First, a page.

Example: The company’s first accounting period is 14 September 2023−31 December 2023. During the period, the company’s turnover is €4,200. Because the first accounting period is shorter than 12 months, the turnover must be adjusted to represent 12 months of business activity:

Turnover for the accounting period: €4,200

Full months of activity during the period: 3 (October, November and December – September is not a full month).

Adjusted turnover representing 12 months of activity: €4,200 × 12 months / 3 months = €16,800.

This means that your company’s adjusted turnover exceeds the €15,000 threshold for small-scale business. The company must be registered for VAT as from the first day of business activity (14 September 2023).

When your business has been registered for VAT, do the following:

  • Always add VAT to the prices of the goods and services you sell.
  • When you issue an invoice to the buyer, include all the details required by the Value Added Tax Act. See detailed guidance on invoice requirements.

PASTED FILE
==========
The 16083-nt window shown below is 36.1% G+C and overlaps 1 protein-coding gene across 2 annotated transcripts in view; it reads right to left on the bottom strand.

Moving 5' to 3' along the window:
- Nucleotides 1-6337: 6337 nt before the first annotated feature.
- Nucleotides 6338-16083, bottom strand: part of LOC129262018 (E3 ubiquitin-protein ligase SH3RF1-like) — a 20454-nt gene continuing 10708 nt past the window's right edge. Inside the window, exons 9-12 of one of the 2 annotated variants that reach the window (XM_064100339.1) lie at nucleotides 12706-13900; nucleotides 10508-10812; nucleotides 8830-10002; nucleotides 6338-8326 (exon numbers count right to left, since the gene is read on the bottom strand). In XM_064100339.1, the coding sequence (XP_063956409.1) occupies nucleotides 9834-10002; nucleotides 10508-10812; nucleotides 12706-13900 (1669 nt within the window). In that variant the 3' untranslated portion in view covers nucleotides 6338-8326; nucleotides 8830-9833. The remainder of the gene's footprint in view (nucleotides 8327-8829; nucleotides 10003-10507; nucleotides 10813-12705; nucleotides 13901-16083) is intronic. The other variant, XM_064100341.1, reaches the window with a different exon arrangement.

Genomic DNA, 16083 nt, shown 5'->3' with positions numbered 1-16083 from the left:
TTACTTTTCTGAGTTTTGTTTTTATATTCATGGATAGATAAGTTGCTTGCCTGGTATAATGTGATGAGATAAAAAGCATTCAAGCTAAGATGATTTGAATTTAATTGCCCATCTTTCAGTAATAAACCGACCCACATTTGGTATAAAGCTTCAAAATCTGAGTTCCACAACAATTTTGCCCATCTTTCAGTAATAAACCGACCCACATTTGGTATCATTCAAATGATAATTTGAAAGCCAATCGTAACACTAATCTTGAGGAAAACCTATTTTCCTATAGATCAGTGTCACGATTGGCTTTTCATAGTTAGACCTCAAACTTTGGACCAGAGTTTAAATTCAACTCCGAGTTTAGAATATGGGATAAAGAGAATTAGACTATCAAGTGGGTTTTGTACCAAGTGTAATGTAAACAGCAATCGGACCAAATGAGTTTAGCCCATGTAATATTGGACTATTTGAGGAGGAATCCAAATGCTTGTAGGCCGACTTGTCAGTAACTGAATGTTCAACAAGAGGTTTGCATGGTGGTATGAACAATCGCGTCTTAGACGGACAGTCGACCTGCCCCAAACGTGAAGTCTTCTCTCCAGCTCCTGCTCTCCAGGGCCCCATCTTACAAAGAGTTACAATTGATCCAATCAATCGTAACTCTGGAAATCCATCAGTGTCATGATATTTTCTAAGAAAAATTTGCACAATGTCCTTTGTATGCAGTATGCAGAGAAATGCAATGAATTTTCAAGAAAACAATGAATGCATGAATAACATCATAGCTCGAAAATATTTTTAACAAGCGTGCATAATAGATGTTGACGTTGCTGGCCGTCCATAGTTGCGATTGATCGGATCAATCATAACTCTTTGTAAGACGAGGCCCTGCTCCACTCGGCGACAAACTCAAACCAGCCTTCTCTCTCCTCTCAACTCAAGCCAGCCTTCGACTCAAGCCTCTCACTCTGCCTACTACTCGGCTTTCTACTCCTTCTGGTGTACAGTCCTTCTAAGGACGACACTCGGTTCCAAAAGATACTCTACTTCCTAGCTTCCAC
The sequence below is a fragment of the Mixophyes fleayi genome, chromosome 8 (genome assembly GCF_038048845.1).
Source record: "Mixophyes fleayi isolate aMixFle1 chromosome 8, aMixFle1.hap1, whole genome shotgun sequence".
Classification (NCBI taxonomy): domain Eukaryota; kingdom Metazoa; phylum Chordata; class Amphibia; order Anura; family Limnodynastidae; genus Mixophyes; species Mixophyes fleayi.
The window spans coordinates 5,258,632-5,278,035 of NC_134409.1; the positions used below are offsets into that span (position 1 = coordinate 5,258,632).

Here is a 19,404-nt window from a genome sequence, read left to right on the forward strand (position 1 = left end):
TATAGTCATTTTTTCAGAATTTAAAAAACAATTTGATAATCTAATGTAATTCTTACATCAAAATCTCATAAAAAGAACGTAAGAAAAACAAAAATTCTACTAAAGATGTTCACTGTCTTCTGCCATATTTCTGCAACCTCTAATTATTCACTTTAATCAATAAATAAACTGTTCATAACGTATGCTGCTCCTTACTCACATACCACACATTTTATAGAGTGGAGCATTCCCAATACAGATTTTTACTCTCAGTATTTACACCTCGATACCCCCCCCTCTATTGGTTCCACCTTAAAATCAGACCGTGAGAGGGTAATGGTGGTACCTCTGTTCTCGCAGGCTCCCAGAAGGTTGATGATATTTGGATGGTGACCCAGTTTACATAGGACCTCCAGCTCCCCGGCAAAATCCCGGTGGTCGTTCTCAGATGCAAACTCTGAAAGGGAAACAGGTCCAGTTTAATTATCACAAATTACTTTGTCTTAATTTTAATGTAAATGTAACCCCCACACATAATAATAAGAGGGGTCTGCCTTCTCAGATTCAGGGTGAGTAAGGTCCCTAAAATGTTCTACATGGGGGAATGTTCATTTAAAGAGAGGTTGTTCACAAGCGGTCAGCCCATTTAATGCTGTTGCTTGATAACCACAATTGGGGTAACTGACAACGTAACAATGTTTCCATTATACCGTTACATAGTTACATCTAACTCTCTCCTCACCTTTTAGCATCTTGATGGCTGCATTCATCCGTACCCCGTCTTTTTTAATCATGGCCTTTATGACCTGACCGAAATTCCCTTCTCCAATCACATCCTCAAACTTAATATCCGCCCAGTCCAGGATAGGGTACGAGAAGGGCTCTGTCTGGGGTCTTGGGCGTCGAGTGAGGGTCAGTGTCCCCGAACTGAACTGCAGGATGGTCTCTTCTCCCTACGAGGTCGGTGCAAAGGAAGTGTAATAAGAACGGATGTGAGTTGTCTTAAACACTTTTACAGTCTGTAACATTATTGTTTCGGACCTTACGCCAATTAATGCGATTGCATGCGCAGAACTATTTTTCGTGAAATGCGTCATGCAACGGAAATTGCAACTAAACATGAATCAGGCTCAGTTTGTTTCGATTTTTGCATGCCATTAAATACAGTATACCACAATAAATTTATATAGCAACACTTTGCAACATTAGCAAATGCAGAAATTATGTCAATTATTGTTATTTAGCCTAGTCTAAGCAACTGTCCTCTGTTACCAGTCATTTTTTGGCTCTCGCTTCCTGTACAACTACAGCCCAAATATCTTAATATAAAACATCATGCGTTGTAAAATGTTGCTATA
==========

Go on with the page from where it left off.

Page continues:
• Deduct the VAT on the goods and services you have bought for your VAT-liable business operations from the VAT total on your sales.
  • If your turnover for the accounting period (12 months) is less than €30,000, you can request a VAT relief for small businesses.
  • File and pay VAT to the Tax Administration regularly according to your tax period (usually once a month).
    • Start filing VAT returns immediately as you register your company for VAT.
    • File a return for every tax period, even if you have not started your operations yet or have not had any sales during the period. Instructions for filing and payment.

You can check the company’s liability for VAT in the Business Information System (BIS). Go to the Business Information System.